The Life of Nelson has been written so often, that an explanation—almost an apology—seems due for any renewal of the attempt; but, not to mention the attractiveness of the theme in itself, it is essential to the completeness and rounding off of the author's discussion of the Influence of Sea Power, that he present a study, from his own point of view, of the one man who in himself summed up and embodied the greatness of the possibilities which Sea Power comprehends,—the man for whom genius and opportunity worked together, to make him the personification of the Navy of Great Britain, the dominant factor in the periods hitherto treated. In the century and a half embraced in those periods, the tide of influence and of power has swelled higher and higher, floating upward before the eyes of mankind many a distinguished name; but it is not until their close that one arises in whom all the promises of the past find their finished realization, their perfect fulfilment. Thenceforward the name of Nelson is enrolled among those few presented to us by History, the simple mention of which suggests, not merely a personality or a career, but a great force or a great era concrete in a single man, who is its standard-bearer before the nations.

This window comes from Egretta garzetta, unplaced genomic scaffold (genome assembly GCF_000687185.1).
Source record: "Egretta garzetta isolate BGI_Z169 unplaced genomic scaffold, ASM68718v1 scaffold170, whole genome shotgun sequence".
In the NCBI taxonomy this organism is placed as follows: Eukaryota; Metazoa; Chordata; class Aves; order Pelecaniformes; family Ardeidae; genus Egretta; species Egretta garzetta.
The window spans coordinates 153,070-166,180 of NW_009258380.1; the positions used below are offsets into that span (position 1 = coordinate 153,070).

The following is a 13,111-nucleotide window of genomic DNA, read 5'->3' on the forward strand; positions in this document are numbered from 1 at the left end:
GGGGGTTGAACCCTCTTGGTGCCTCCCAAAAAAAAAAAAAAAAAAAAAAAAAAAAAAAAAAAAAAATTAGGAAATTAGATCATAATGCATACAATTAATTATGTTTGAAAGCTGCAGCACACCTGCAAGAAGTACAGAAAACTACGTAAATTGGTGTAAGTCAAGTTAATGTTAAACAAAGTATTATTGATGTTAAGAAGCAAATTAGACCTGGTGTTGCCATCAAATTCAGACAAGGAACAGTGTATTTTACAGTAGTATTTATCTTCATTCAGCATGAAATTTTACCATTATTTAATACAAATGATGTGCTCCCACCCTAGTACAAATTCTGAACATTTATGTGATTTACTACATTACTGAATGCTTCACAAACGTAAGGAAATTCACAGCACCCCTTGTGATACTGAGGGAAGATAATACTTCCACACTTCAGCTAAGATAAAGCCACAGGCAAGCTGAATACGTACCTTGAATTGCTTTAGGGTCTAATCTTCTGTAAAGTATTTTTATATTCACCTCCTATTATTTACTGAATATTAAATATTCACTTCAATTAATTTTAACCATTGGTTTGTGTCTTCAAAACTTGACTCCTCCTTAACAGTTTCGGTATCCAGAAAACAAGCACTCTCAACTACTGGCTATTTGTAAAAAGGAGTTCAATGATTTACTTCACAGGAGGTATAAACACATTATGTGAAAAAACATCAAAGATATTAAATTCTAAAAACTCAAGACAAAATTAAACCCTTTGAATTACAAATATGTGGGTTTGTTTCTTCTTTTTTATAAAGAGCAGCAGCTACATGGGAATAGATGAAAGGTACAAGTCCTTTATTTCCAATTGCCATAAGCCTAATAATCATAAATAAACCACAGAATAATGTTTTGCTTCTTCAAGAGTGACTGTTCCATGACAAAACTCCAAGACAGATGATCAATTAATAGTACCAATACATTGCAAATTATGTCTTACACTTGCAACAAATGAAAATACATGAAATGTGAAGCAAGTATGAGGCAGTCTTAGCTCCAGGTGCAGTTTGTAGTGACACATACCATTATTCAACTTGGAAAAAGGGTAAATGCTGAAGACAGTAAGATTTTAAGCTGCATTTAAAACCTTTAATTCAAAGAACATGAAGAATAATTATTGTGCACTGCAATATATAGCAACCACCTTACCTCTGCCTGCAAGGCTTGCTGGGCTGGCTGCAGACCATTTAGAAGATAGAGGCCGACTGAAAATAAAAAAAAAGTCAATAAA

Yet, in this process of exaltation, the man himself, even when so very human and so very near our own time as Nelson is, suffers from an association which merges his individuality in the splendor of his surroundings; and it is perhaps pardonable to hope that the subject is not so far exhausted but that a new worker, gleaning after the reapers, may contribute something further towards disengaging the figure of the hero from the glory that cloaks it. The aim of the present writer, while not neglecting other sources of knowledge, has been to make Nelson describe himself, — tell the story of his own inner life as well as of his external actions.